Guest Post – LIS & Us: Keeping Students Excited about LIS thru Student Associations

Today’s post is from a classmate of mine, Ahniwa Ferrari, President of the McGill Library and Information Studies Students’ Association (MLISSA) (and be sure to check out his personal blog, ahniwa de montrĂ©al). He’s kindly given us his thoughts on how to stay motivated throughout library school, and in particular, the role student groups can play:

Everyone who attends library school is excited, initially. At least, I like to think that’s the case. Whether they come because they love books, or public service, or because they feel passionately about the free transfer of information, or for any other reason. The point is that people who attend library school often feel strongly, about something, at least initially.

And there’s the rub. Maintaining that initial enthusiasm is difficult. By all accounts, being a librarian or other information professional is unequivocally awesome. Being a student, though. Well that’s being a student, and it has its ups and downs but can often be less than exciting. So how does one try to maintain that initial enthusiasm, or how does one foster renewed energies throughout the term? In short, how do we keep the idea of LIS shiny when we’re writing our umpteenth paper reviewing online information resources?

I could offer multiple suggestions, but for now I’m just going to talk about what student associations can do, in particular, to try and help student maintain interest in the LIS field as they pursue their studies. As President of the McGill Library and Information Studies Students’ Association, some of these are things that I’ve actively had a hand in. Some of them are things that I wish we, as an association, had done. Certainly there are plenty other things that I’ll forget to mention, that hopefully other people may bring up in future posts on the subject.

In my opinion, one of the best things about being an LIS student is that you’re surrounded by other LIS students. Seriously, these people are awesome, and they’re dorks too, in their own ways, just like you. As such, I think that the first mandate of any student association should be to foster communication within the LIS student body. Knowing that we’re all in this together, and helping people build connections with their peers, can take a lot of the drudgery out of being a student. Associations can be involved in this process by giving students the tools to communicate. MLISSA runs an MLIS listserv, which allows students to email each other en masse. We’ve also created a blog, but unfortunately it’s buried in the official SIS webpage hierarchy and gets used infrequently. Still, blogs, listservs, wikis, and other technological tools can be a great way to keep students communicating and involved with each other. And if you can, host them yourself. Being on the school’s servers is free and all, but not without constraints, and everything should be done to ensure that students feel free to express themselves openly.

Throw parties. LIS students need to let off steam, need to have some fun, and need to dance. MLISSA throws one large rumpus per term, and they’re by far our most well-attended events.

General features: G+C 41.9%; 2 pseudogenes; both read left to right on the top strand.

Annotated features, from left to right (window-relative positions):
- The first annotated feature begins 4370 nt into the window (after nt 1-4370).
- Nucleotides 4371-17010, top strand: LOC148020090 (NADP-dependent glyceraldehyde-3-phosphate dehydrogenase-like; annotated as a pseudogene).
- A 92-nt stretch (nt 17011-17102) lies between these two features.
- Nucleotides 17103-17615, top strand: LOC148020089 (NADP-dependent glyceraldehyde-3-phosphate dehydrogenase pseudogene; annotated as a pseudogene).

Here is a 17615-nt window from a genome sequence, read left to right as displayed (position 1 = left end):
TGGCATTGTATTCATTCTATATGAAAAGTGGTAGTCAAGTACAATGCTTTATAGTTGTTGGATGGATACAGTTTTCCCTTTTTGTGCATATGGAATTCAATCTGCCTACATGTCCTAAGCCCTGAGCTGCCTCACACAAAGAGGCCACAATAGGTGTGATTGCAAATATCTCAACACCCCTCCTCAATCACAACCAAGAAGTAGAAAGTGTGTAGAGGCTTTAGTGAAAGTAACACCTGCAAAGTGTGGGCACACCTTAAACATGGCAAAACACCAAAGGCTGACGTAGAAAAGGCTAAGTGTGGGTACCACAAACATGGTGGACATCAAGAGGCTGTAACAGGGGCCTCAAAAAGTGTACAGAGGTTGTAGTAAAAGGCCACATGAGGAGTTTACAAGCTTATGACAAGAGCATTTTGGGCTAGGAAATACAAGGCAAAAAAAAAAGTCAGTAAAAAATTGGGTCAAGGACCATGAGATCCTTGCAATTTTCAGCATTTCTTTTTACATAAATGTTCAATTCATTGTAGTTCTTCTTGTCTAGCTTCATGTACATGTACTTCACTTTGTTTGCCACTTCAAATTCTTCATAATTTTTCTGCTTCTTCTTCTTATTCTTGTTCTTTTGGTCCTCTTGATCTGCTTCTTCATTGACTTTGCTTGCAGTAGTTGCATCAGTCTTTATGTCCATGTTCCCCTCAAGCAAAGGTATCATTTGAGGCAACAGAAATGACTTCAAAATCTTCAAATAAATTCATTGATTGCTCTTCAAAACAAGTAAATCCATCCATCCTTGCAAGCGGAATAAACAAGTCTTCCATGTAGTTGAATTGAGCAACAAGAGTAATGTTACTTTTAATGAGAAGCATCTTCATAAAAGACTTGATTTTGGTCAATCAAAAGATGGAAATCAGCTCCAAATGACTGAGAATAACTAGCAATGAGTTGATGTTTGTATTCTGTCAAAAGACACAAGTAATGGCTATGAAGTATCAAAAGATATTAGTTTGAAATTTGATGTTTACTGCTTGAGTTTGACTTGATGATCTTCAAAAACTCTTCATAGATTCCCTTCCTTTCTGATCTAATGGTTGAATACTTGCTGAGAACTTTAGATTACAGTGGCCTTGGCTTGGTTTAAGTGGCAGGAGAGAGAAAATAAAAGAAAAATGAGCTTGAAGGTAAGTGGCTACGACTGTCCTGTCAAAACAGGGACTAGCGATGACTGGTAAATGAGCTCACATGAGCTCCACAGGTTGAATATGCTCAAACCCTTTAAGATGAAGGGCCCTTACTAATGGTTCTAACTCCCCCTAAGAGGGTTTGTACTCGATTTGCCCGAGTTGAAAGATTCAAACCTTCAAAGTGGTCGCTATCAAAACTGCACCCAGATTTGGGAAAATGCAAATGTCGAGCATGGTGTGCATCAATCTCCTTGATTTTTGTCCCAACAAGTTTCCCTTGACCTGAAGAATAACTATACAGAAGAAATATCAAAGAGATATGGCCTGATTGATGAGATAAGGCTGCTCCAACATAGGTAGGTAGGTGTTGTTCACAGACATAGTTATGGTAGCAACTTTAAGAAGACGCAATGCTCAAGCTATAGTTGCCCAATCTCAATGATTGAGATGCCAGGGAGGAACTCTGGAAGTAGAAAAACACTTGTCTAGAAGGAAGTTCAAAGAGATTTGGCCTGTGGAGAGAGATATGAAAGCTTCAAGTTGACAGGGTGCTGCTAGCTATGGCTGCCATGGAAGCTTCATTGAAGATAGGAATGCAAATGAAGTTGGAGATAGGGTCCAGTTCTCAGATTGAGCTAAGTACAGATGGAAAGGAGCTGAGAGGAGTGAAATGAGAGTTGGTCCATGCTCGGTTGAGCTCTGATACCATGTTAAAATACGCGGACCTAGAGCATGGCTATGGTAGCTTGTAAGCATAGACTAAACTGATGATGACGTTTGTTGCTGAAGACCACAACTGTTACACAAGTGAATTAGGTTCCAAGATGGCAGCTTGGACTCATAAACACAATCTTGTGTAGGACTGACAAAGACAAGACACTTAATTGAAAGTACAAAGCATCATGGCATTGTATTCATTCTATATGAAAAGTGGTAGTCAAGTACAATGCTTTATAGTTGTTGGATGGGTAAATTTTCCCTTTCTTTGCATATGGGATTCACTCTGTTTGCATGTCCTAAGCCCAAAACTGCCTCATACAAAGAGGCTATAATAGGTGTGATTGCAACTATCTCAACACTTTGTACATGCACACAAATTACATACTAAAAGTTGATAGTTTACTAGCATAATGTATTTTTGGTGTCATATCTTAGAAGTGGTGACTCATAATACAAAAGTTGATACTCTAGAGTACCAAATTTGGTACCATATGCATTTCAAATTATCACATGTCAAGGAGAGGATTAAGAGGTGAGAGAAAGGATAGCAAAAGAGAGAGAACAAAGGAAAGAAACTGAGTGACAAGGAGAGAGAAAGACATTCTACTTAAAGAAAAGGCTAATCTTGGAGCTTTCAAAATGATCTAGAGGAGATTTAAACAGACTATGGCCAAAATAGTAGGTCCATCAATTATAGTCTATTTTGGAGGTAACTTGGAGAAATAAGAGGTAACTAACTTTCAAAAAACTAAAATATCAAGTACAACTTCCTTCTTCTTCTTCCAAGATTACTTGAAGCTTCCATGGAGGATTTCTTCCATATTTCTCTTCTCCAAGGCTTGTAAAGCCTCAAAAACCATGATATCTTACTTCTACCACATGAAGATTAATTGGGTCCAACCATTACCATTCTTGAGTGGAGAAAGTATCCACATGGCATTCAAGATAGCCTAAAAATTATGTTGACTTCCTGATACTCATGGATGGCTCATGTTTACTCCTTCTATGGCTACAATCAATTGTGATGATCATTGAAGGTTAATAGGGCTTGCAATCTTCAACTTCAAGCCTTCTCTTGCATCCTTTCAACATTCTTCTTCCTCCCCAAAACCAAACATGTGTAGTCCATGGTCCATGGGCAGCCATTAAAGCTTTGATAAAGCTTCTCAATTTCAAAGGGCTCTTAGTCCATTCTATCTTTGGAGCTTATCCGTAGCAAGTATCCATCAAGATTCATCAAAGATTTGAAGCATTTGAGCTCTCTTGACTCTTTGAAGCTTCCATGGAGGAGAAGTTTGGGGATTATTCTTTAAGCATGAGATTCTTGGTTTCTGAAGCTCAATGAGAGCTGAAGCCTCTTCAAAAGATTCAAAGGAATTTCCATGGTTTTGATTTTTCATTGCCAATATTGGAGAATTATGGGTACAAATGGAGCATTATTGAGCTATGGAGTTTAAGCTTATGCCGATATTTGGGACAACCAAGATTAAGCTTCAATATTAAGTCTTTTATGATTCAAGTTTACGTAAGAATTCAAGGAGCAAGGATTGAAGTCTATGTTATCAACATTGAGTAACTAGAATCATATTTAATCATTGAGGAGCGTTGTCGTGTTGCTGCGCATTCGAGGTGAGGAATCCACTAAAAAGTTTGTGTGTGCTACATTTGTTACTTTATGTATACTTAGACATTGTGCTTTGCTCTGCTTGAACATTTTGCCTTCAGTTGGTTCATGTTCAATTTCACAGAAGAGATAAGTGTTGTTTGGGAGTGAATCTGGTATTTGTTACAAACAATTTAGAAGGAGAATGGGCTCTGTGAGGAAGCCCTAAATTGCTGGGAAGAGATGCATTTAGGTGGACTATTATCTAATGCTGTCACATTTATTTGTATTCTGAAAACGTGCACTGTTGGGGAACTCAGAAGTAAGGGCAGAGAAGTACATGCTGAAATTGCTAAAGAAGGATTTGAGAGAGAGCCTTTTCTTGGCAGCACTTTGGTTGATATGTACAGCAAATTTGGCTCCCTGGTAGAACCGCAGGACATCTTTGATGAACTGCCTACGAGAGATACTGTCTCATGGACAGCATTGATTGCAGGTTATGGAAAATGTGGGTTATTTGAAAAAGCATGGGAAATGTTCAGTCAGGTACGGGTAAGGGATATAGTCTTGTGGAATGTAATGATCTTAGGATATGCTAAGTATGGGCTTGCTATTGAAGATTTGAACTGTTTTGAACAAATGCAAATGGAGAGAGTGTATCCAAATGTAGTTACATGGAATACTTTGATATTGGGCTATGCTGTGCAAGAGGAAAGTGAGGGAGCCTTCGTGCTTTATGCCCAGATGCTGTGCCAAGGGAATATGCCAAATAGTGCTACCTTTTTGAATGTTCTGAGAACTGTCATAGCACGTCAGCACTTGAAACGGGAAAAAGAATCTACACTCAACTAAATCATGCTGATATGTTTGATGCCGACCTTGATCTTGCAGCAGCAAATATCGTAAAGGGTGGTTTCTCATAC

Hold a career fair. Our second-best attended event, after our parties, is our career fair. Career fairs provide multiple benefits. They help potential employers remain aware of us, students, and potential employees. More important, they help us, as students, become aware and get excited about the very real job opportunities that are available, even just outside our doors. Remember, no one goes to library school because they want to go to library school. People go to library school because they want to become information professionals. Career fairs help remind them that they’re on their way, and demonstrate to them some of the exciting possibilities they can pursue once they graduate.

Get COOL guest speakers. LIS students have numerous opportunities to hear numerous presentations on numerous subjects. Unfortunately, a lot of these presentations are lackluster, PowerPoint-heavy, class lecture clones. Student associations can help counter this by bringing in interesting speakers, who perform dynamic presentations and who have unique things to say. Find a local library celebrity, if you have one, and invite them up. If there isn’t anyone local to draw a crowd, offer to fly someone in. Seriously, they have grants for this sort of thing. MLISSA had the pleasure of hosting Jessamyn West for an informal chat on a Thursday evening, and the event was a hit. Speakers like Jessamyn have such vitality, and such a fun perspective on our careers as information professionals, that one can’t help but be influenced by her enthusiasm. If at all possible, take your speaker out for nachos and beer afterwards. They appreciate it, and you get a chance to chat with them “off the record.”

Hold silly contests. Go dancing. Engage students artistically. Draw people out of themselves. Have a karaoke night / talent show / poetry reading / all of the above. Create a student newsletter. MLISSA manages The Marginal, which appears two to three times per year, and which allows students to express themselves, sometimes prosaically, often artistically, in ways that they might not otherwise indulge. Give students as many opportunities as possible to come out of their shells, and eventually they may find that they’re even having fun being students, again.

Helping students maintain their interest over the course of two grueling years can be a tough job. In the end, students have to do for themselves, but student associations like MLISSA can do their part, creating events and activities that pull students out of their heads and remind them that we live in an engaging world, and that we’re involved in a fun, fascinating, and incredibly cool profession.

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